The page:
This is absolutely embarrassing.
FAIlure to Launch
Google's ChatGPT competitor called Bard — which doesn't even have a launch date yet — is already off to a rough start.
As spotted by Reuters, Google's chatbot is already spewing misinformation — right in the company's own promotional demo.
"Google just announced they’re going to be rolling out AI search results and there is inaccurate information IN THE AD COPY!" science communicator and author Hank Green tweeted.
It's a picture-perfect example of the current state of AI chatbot tech. While they're extremely good at generating plausible-sounding responses, contemporary large language models (LLMs) like OpenAI's GPT and ChatGPT are still largely unable to differentiate truth from fiction.
And that bodes badly, because tech giants including Microsoft and Google are racing each other to deploy these LLMs in their widely-used search engines — potentially filling the internet with complete garbage.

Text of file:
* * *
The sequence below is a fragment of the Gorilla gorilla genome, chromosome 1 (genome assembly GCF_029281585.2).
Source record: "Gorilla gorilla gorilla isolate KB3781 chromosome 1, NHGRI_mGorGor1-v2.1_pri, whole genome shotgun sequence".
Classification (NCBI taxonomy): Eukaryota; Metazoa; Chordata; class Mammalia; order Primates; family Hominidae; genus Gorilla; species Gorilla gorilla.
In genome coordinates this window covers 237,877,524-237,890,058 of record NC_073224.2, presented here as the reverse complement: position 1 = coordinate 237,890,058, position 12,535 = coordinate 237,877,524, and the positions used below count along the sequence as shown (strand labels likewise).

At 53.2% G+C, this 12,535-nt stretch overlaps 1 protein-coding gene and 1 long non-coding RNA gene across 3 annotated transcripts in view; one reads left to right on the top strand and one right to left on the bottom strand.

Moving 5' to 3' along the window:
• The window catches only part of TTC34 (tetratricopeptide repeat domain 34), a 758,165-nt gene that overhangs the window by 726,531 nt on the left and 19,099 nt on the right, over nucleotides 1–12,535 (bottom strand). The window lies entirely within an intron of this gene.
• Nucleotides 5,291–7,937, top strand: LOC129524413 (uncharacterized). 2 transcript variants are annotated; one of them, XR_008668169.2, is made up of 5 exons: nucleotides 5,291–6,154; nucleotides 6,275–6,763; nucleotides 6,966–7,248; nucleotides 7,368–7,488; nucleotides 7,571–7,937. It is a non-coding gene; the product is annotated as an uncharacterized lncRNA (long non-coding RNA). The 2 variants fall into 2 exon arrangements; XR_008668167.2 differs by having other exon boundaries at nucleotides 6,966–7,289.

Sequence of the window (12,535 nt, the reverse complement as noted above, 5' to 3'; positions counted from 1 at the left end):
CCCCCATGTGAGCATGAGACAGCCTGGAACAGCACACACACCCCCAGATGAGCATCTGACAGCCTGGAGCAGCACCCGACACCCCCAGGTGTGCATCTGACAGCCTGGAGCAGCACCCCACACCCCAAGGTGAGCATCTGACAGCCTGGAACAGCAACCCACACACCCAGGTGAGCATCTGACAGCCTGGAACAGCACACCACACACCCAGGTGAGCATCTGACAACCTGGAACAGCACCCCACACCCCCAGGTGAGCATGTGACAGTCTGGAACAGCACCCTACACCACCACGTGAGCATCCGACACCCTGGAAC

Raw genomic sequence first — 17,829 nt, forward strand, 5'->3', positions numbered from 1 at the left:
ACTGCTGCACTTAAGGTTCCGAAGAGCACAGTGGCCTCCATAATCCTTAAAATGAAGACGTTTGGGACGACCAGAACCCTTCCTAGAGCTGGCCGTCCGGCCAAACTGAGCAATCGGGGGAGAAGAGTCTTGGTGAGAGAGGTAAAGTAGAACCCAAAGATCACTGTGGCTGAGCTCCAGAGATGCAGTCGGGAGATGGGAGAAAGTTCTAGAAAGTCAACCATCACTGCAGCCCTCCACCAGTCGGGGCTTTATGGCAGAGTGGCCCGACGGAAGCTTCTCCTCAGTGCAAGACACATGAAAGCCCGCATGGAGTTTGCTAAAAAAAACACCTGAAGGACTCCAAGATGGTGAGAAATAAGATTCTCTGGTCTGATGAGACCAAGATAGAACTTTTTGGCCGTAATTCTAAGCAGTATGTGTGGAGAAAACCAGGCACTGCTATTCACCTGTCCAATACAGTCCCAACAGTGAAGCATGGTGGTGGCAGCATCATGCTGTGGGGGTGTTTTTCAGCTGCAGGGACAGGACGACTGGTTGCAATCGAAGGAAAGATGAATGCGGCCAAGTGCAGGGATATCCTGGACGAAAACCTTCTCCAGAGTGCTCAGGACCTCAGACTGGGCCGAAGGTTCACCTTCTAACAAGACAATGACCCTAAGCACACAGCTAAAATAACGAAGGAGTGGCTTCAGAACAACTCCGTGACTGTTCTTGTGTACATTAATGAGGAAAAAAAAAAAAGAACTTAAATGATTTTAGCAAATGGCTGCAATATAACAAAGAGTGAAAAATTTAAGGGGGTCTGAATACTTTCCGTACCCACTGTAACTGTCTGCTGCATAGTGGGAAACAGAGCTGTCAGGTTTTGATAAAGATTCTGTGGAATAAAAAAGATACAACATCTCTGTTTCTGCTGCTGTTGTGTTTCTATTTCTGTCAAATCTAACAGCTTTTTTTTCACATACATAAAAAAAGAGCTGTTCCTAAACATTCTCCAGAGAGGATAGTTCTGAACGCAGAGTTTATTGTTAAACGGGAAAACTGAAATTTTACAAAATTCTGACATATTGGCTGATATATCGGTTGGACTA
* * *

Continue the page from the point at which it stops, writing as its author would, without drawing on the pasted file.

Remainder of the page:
Case in point, a short video of Google's new feature, which the company's official account shared on Twitter earlier this week, contains some glaring issues. One whopper: the blatantly false statement that NASA's James Webb Space Telescope took the first picture of an exoplanet, or a planet outside of our solar system.
In fact, as NASA is the first to admit, the first exoplanet to be imaged, a Jupiter-like planet orbiting the brown dwarf 2M1207, was captured by the European Southern Observatory’s Very Large Telescope (VLT) back in 2004, 16 years before the James Webb started observations.
This morning, the search giant revealed it will include generative AI answers in some of its search results, but still has yet to reveal when the public will gain access to the feature.
All we know is that the wider public will have access "in the coming weeks."
Investors were clearly not impressed, with Alphabet shares dipping nearly eight percent so far today.
In short, it's a worrying start in advanced AI for the largest search engine in existence, when a highly anticipated new feature is already spreading lies before even being launched to the public.
"Natural. Language. Processors. Can. Not. Know. When. They. Are. Lying," Green added in a follow-up tweet.
READ MORE: Google AI chatbot Bard offers inaccurate information in company ad [Reuters]
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